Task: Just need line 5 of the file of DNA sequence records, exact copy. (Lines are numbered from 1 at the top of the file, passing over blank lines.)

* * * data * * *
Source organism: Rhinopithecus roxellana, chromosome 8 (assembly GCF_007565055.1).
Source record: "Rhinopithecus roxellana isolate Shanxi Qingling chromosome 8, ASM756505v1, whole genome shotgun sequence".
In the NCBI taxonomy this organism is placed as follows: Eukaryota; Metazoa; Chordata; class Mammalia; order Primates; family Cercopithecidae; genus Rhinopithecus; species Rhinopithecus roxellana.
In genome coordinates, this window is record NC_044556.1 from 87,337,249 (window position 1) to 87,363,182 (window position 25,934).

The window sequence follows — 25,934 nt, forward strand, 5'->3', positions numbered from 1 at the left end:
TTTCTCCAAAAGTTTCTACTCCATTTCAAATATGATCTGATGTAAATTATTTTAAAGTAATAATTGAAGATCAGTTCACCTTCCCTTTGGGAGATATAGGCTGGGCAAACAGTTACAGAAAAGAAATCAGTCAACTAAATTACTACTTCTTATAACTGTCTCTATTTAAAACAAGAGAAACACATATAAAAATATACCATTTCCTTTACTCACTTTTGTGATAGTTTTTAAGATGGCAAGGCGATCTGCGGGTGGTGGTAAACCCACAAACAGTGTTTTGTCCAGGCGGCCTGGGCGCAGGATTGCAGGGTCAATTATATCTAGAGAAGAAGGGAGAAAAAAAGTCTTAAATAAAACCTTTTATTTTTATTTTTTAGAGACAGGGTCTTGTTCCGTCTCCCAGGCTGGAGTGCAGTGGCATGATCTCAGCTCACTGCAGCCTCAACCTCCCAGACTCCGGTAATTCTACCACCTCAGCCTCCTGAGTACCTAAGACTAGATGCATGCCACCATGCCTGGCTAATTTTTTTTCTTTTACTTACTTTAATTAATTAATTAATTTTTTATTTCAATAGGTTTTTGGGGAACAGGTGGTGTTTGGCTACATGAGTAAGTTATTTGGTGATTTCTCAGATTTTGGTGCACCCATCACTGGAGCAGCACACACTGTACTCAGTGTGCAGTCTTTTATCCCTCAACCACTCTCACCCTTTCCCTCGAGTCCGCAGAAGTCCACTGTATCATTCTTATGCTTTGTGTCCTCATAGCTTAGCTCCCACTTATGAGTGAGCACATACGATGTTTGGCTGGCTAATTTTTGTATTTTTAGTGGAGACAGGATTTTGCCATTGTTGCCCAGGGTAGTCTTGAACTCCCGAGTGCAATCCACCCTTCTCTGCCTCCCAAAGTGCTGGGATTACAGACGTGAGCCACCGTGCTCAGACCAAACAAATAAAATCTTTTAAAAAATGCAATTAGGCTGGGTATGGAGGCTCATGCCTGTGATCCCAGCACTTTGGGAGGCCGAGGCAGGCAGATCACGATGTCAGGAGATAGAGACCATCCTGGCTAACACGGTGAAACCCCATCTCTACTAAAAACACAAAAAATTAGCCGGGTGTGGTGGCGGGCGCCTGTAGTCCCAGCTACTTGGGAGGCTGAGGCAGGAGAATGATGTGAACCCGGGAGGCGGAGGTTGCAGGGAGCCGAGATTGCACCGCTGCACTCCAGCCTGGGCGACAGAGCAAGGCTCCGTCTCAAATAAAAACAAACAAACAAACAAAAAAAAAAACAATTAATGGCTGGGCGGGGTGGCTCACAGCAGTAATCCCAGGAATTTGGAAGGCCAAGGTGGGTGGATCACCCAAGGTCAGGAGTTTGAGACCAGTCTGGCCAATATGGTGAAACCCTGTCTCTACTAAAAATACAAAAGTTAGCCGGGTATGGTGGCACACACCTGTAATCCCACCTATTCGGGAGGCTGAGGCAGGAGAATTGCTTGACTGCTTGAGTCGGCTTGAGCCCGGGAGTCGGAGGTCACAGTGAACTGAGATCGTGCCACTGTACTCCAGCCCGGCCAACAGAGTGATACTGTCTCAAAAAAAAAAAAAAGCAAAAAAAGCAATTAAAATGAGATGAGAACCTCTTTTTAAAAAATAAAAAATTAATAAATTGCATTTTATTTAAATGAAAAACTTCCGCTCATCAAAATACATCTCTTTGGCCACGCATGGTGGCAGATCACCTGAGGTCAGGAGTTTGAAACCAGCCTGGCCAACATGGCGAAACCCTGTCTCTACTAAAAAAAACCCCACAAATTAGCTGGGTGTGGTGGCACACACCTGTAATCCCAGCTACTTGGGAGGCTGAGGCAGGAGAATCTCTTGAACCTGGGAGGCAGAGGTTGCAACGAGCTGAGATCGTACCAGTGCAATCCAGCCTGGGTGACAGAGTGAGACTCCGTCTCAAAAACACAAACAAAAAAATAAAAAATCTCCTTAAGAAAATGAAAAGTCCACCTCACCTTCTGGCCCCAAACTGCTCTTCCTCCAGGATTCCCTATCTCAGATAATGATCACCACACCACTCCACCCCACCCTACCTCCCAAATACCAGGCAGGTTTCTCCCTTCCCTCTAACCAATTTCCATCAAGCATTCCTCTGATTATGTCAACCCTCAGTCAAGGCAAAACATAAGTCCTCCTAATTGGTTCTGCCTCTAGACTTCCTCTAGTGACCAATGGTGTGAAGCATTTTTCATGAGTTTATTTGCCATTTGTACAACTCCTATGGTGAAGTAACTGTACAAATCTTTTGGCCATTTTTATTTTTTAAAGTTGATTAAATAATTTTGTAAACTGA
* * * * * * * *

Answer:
The window sequence follows — 25,934 nt, forward strand, 5'->3', positions numbered from 1 at the left end: